Department of Homeland Security Looks to Sci-Fi Writers for Salvation

May 30, 2007 at 3:54 pm | Posted in American politics, Bush Administration, Iraq, Torture, War | 6 Comments

wow, the brightest sci-fi writer couldn’t think of something like this, but apparently the Department of Homeland Security is asking sci-fi writers to come up with the wildest craziest things of the future, in fighting terror.

Looking to prevent the next terrorist attack, the Homeland Security Department is tapping into the wild imaginations of a group of self-described “deviant” thinkers: science-fiction writers.

“We spend our entire careers living in the future,” says author Arlan Andrews, one of a handful of writers the government brought to Washington this month to attend a Homeland Security conference on science and technology.

Those responsible for keeping the nation safe from devastating attacks realize that in addition to border agents, police and airport screeners, they “need people to think of crazy ideas,” Andrews says.

The writers make up a group called Sigma, which Andrews put together 15 years ago to advise government officials. The last time the group gathered was in the late 1990s, when members met with government scientists to discuss what a post-nuclear age might look like, says group member Greg Bear. He has written 30 sci-fi books, including the best seller Darwin’s Radio.

Now, the Homeland Security Department is calling on the group to help with the government’s latest top mission of combating terrorism.

Huh, I thought our “enhanced interrogation techniques” were yielding actionable intelligence. Why do we need fiction writers to think up the next crazy plot? Also, wouldn’t asking Arab Islamic natives about their own kind be more fruitful in figuring out what might happen next? I mean really, that isn’t some grand new idea. It’s been around a while.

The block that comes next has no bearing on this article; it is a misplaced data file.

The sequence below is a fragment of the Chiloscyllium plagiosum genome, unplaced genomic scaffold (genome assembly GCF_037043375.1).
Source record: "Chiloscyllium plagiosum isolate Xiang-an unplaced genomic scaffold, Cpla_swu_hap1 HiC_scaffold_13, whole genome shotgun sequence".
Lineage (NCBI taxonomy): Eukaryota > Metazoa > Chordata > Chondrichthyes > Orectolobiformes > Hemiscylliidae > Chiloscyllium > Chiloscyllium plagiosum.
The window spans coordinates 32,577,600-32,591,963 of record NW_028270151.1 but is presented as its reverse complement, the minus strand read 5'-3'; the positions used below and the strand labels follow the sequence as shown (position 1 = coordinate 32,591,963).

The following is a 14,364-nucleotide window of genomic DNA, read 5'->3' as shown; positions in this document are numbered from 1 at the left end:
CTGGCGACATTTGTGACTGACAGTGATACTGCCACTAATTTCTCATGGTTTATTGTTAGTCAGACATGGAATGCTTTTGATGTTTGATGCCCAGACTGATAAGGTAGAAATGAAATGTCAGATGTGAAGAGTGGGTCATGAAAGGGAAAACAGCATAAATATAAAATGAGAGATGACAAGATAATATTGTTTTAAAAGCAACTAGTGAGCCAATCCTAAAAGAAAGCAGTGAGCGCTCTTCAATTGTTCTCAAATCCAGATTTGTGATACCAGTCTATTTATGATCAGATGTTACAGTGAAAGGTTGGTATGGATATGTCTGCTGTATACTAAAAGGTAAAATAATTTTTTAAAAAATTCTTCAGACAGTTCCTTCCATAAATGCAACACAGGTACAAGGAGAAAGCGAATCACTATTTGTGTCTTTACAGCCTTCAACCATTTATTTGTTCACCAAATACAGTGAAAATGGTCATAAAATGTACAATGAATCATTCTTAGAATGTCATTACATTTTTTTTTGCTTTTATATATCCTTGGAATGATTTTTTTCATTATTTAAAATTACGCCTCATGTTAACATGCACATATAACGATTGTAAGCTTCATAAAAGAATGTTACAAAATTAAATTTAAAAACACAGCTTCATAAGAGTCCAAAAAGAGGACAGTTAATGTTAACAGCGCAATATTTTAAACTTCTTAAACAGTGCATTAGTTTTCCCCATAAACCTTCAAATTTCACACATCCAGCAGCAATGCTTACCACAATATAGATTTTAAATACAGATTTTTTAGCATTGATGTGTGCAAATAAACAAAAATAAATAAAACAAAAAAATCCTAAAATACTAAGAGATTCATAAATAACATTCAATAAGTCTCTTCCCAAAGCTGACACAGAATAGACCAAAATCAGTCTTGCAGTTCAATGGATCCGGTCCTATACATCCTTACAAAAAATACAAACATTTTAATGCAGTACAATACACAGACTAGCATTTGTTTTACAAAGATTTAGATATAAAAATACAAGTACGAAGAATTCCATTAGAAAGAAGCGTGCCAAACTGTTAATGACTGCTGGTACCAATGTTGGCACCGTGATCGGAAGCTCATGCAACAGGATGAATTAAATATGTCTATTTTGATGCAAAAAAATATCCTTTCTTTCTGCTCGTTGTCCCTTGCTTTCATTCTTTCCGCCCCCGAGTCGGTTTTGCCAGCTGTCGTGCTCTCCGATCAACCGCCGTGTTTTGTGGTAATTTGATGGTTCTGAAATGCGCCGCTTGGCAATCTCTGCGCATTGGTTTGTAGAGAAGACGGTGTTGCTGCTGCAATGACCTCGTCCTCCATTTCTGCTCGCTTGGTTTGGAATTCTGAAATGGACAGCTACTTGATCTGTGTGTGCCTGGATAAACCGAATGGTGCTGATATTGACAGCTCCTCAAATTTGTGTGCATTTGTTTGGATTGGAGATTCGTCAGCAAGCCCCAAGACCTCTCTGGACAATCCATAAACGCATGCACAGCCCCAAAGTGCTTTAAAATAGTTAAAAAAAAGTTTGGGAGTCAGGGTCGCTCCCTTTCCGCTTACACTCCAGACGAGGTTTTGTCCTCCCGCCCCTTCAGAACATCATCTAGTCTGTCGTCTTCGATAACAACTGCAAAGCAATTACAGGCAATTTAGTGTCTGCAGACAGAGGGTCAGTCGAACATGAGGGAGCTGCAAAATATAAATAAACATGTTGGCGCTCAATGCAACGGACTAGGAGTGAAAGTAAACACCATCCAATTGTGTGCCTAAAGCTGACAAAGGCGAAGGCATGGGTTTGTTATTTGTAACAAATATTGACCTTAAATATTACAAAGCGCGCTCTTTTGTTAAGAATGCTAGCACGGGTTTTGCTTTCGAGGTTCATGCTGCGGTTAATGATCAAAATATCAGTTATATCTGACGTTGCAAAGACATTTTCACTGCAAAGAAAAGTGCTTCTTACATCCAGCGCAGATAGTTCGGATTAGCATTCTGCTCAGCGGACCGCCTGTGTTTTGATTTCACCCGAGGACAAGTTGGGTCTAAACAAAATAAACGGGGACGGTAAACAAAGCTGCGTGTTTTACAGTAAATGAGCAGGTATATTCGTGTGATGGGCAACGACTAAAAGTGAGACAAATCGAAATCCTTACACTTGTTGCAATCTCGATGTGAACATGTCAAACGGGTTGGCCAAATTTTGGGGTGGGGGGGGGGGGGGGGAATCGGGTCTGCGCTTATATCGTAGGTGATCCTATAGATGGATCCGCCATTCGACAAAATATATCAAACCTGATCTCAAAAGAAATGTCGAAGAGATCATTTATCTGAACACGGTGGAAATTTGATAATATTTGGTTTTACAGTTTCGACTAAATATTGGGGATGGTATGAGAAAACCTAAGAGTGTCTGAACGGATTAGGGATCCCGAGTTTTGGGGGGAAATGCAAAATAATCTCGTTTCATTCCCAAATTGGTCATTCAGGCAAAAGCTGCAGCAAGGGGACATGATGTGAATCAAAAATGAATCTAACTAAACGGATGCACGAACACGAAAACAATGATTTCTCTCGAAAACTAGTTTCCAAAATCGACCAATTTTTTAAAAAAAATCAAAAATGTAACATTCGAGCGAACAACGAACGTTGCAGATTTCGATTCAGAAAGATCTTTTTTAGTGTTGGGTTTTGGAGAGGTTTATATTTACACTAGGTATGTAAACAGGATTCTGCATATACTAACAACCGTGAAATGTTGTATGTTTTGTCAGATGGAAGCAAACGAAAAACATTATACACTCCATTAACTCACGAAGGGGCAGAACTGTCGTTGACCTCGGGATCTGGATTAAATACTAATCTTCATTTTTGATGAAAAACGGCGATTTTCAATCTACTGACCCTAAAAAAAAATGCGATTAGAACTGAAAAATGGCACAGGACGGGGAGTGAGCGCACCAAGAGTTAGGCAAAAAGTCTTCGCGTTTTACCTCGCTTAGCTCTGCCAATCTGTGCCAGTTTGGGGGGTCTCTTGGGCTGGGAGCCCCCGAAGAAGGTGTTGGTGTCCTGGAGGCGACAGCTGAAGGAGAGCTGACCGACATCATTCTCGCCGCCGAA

And if we’re going to go to extremes, why not ask God? I mean He does kinda know everything about everything, and all. You’d think asking Him might be helpful.

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  1. Actually, I think that’s a very cool idea – to invite science fiction writers to play a role in national security. I think 9/11 showed that al-Qaeda had a very powerful imagination to think of destructive ideas – so it might make sense for the government to use imaginative people to think of ways to defend the country.

    Oh yeah – I forgot to say – George Bush is so cool! (muahahah!)

  2. Oh yeah? well George Bush is the worst president ever, so there! 😉

    Did you ever read Stephen King’s “The Running Man?” Forget the Schwartzenegger dud of a film. The book is far more compelling. At the end of the book, Richard takes an airplane and flies it into the Network building, the tallest building in the city and blows it up with the airplane.

    I know if I were a terrorist who had at his heart the desire to sow terror, I’ve got several ideas of what to do. I won’t share them, of course, but it really isn’t that hard to think up some pretty crazy stuff.

    The thing, however, is that if we Americans attempt to think of crazy stuff terrorists might possibly do, we still won’t understand the reasoning behind what they are doing. We may believe “terrorists” are doing disturbing and evil stuff, but there is a method to their madness. They do things for a reason, and not just to sow terror. Bin Laden has stated that one of the reasons he declared war on America was because we had soldiers in his beloved homeland. He wasn’t too keen on us being there, so he devised a way to get us out of Saudi Arabia. Knowing how we respond to terrorist acts, he devised the 9/11 plot. He didn’t expect it to be as spectacular as it ended up being—he apparently didn’t realize all that burning fuel would actually melt the iron and bring the buildings down. I mean there would have been a far more deadly way for him to attack New York City with those airplanes (but again I’m not going to state it here how).

    The Department of Homeland Security is not looking at the real problem. The real problem is not the attacks themselves, but rather what is behind those attacks. What is the reasoning. There is a reason why we haven’t seen any suicide bombers targeting shopping malls. There is a reason why we haven’t seen any attempts to attack nuclear power plants. Those are targets already spoken about publicly. Yet not even a whisper of such possibilities. Why? If the real desire and motive at the heart of a “terrorist” is to sow terror, soft targets are your prime objective. Their motives and their actions do not add up to wanton and mindless terror.